Serge was ordered to return to Moscow and arrived there on April 12, 1936. As he prepared for departure from the Soviet Union, he attempted to get permission to take his manuscripts with him, but they were taken from him. He left the country safely, along with his wife and children, but their relatives were not so fortunate: Anita Russakova spent 25 years in a gulag (and was eventually able to give her version of events after 1989), while Serge's sister, his mother-in-law and two of his brothers-in-law all died in prison.
Soon after Serge's arrival in Belgium he was able to move to France. He immediately began corresponding with anti-Stalinist socialists, including Leon Trotsky and his son Leon Sedov. His mail was still frequently intercepted, both by Stalinist agents and spies for western countries. Trotsky was having many disagreements with other non-Stalinist leftists, and was unhappy that Serge continued to associate with his critics. Some revolutionaries also distrusted Serge because they felt that he could not have been released unless Stalin thought that he would be useful. These allegations were untrue, but would soon cause Serge serious difficulties.
Serge resumed work on two books about Soviet Communism, From Lenin to Stalin (1937) and Destiny of a Revolution (1937). During this time, coinciding with the Spanish Civil War, Serge was the POUM correspondent in Paris. He also published several novels and a volume of poems, Resistance (1938). Many of these poems were actually written in Russia, but the manuscripts were among those confiscated from him and he reconstructed them from memory.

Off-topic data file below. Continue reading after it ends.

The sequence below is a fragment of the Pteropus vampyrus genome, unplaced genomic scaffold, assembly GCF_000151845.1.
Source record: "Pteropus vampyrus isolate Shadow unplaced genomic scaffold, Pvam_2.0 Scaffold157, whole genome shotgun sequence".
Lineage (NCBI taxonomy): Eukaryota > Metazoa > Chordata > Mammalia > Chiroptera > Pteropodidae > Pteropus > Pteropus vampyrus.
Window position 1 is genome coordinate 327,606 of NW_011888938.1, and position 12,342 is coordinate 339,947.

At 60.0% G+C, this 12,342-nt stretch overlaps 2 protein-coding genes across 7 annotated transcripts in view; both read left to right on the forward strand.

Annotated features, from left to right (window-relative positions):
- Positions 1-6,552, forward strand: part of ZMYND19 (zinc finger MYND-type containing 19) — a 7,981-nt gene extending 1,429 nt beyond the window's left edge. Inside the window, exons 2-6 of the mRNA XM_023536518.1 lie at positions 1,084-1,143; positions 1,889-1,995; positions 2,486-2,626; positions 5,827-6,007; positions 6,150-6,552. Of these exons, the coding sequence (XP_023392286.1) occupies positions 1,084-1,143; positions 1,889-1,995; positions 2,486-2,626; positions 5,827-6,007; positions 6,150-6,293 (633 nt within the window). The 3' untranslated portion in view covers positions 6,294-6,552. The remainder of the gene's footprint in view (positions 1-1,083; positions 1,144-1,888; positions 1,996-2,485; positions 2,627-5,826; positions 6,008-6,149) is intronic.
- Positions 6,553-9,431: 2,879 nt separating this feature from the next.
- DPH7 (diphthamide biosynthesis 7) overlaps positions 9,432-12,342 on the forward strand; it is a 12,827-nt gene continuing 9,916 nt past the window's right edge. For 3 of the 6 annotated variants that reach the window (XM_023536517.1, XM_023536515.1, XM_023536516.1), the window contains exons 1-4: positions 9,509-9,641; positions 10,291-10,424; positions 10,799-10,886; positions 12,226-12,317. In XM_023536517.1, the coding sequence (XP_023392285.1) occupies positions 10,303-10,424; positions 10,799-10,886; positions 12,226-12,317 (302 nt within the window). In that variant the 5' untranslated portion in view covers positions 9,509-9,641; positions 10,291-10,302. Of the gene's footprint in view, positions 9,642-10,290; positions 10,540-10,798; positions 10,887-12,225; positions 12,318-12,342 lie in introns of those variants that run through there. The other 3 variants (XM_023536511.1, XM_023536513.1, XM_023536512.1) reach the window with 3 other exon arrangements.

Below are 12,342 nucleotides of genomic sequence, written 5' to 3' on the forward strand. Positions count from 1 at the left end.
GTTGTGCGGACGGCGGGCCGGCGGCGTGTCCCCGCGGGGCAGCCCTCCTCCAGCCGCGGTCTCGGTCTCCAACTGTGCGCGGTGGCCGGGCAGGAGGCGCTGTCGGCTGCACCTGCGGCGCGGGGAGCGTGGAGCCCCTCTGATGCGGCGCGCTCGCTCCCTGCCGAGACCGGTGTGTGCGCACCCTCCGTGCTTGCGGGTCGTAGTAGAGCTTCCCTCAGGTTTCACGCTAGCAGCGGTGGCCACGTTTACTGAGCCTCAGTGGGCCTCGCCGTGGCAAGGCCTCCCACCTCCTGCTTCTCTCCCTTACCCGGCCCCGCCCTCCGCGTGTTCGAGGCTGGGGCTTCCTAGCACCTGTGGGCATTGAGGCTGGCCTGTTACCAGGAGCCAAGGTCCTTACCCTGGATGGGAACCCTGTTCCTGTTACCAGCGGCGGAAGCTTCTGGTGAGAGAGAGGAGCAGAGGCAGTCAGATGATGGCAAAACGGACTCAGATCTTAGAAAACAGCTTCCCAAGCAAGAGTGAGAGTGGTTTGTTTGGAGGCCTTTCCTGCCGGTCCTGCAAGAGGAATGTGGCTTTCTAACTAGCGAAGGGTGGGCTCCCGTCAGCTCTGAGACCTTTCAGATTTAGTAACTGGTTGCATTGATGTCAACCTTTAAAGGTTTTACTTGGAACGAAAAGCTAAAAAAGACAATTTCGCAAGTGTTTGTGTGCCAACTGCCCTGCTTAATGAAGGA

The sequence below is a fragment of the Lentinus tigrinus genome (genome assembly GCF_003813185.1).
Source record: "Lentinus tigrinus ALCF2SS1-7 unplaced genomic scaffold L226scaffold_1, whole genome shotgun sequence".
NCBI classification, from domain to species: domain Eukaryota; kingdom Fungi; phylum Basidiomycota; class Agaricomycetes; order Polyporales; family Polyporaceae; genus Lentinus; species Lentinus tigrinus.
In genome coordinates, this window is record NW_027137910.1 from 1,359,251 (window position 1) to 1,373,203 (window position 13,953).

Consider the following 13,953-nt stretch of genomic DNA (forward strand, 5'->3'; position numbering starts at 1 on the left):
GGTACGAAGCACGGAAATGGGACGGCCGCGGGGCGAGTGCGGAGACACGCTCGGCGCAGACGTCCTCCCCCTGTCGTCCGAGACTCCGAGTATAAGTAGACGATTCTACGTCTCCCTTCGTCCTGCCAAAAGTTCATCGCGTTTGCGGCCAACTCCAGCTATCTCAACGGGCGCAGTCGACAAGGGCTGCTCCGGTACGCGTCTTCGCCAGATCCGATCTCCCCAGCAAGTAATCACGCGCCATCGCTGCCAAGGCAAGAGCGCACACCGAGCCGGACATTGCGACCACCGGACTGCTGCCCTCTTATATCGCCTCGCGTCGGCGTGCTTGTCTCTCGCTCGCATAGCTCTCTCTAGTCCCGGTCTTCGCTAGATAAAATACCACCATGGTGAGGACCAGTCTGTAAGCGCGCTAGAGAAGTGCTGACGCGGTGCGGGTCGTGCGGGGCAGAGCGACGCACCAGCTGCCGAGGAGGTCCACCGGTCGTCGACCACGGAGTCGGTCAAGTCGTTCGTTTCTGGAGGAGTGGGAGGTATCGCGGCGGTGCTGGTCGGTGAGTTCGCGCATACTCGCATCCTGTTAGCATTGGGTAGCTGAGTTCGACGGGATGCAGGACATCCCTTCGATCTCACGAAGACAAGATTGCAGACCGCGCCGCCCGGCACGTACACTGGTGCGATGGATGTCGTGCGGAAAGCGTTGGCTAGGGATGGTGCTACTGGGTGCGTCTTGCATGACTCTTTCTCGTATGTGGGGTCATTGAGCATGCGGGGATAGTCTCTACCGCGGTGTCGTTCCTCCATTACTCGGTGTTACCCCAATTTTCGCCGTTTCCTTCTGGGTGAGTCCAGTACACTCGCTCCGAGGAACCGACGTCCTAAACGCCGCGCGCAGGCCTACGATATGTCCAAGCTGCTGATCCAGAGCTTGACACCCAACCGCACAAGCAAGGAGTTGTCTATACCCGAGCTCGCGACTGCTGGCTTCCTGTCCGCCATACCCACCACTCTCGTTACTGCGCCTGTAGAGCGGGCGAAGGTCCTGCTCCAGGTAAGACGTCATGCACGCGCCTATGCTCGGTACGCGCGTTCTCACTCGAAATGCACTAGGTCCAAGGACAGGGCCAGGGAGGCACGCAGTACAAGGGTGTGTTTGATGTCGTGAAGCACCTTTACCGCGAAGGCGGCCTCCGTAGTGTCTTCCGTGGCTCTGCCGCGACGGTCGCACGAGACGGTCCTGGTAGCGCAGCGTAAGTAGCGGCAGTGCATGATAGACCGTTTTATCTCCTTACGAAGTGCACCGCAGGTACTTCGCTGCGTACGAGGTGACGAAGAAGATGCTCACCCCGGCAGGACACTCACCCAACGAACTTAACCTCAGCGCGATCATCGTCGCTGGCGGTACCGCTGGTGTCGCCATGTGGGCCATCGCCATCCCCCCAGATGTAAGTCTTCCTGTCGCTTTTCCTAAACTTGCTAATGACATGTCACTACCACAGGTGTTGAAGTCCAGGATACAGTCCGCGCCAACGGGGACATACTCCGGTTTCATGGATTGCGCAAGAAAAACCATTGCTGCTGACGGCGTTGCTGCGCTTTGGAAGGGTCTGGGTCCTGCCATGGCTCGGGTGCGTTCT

Around the time of Serge's arrival in France Mark Zborowski was becoming a powerful person in the French Trotskyist movement, as a confidante of Leon Sedov. Zborowski, who turned out later to be a GPU agent, successfully used Serge's minor disagreements with other Trotskyists to spread distrust of Serge within the Trotskyist movement, a distrust that eventually led Trotsky himself to break off relations with Serge.
After France was invaded by Germany in 1940, Serge, together with his son, Vlady Kibalchich, managed to escape. Serge's wife Liuba was left behind in a mental institution as she was too ill to travel, and their daughter stayed with her. (Liuba remained in France until her death in 1985.) Serge and Vlady had trouble finding a country that would take them in, but in 1941 they obtained visas to live in Mexico. They arrived several months after Trotsky had been assassinated in Mexico City.